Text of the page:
AAPS Main Site  |  Past & Future Meetings
American Association of Plastic Surgeons

Back to 2022 Abstracts


Surgical Timing And Neurocognitive Development Among Patients With Craniosynostosis: Analysis Of Confounding Variables And Selection Bias
Jeremy V. Lynn, BS, Lauren K. Buchman, N/A, Christopher J. Breuler, MD, Steven R. Buchman, MD.
University of Michigan, Ann Arbor, MI, USA.

Purpose: In 1988, Renier et al postulated that delayed cranial vault remodeling causes slowed neurocognitive development among patients with craniosynostosis. The purpose of this study is to identify factors potentially confounding this cause-and-effect relationship. We hypothesize that children with socioeconomic disadvantages or comorbid diagnoses are more likely to undergo delayed cranial vault remodeling and may represent a selection bias toward slowed neurocognitive development.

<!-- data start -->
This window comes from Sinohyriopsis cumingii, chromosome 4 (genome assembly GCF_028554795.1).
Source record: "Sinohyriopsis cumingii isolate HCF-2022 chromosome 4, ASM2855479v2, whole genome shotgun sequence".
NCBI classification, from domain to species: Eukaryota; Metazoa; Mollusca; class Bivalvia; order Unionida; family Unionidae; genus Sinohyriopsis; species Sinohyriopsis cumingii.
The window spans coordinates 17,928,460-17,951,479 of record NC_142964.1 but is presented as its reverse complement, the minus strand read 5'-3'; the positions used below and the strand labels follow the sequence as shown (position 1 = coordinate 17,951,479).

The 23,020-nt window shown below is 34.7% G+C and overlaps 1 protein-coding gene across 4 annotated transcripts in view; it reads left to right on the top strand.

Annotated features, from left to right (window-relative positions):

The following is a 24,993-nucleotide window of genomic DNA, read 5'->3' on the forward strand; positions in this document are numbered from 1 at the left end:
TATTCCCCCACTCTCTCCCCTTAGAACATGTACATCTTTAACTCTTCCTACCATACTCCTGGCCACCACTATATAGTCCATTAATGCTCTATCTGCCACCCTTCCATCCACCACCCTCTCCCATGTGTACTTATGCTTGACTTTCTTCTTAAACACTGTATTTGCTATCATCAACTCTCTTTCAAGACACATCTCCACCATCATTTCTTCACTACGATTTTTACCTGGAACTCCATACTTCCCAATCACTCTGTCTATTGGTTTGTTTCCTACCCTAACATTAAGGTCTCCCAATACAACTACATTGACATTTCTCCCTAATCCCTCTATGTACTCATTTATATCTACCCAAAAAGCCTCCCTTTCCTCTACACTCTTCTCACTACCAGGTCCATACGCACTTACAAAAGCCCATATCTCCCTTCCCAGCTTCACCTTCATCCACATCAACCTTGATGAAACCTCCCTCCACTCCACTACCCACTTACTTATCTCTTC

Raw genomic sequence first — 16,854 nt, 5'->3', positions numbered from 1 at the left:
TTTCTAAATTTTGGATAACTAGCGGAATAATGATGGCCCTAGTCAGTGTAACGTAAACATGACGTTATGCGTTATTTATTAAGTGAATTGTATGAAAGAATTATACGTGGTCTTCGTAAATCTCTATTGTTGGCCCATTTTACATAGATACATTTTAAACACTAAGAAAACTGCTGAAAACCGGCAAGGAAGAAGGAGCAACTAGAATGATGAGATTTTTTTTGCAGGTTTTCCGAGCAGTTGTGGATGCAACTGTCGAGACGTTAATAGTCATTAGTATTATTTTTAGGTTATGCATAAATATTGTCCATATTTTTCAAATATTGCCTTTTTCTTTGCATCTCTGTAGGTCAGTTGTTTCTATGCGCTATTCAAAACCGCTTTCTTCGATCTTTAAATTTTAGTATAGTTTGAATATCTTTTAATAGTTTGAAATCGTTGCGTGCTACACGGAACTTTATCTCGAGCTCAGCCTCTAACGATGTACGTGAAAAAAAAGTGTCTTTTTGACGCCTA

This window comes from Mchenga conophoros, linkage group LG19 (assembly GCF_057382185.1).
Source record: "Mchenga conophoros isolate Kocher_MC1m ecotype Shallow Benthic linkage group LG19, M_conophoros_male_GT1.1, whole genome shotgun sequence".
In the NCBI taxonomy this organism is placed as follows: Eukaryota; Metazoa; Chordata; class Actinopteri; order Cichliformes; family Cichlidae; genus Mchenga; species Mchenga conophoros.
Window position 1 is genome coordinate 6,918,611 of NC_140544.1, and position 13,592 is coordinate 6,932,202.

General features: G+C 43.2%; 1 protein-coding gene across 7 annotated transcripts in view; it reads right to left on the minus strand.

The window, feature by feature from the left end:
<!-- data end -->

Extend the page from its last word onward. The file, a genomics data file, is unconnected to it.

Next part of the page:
Methods: A retrospective review study was designed. All patients with non-syndromic single-suture craniosynostosis who underwent cranial vault remodeling between 2009 and 2020 at the University of Michigan were included (n=227). Demographic, socioeconomic, and clinical variables were documented. The sample was dichotomized to compare patients who underwent cranial vault remodeling before (Early) and after (Late) 12 months of age. Chi-square analysis was performed at p<0.05 significance.
Results: The Early and Late groups contained 157 patients and 70 patients, respectively. Compared to the Early group, the Late group contained a significantly larger proportion of patients who identified as non-white (p=0.03), qualified for need-based financial assistance (p=0.03), were born preterm (p<0.01), or carried a comorbid diagnosis (p<0.01). Based on pre-operative testing, the Late group contained a significantly larger proportion of patients with baseline cognitive delays relative to the Early group (p=0.011).
Conclusion: This study demonstrates that socioeconomic disadvantages and comorbid diagnoses are associated with delayed cranial vault remodeling and may represent a selection bias toward slowed neurocognitive development. Future studies evaluating the relationship between surgical timing and neurocognitive development must consider confounders and selection biases.


Back to 2022 Abstracts


Miami
Miami
Miami
Miami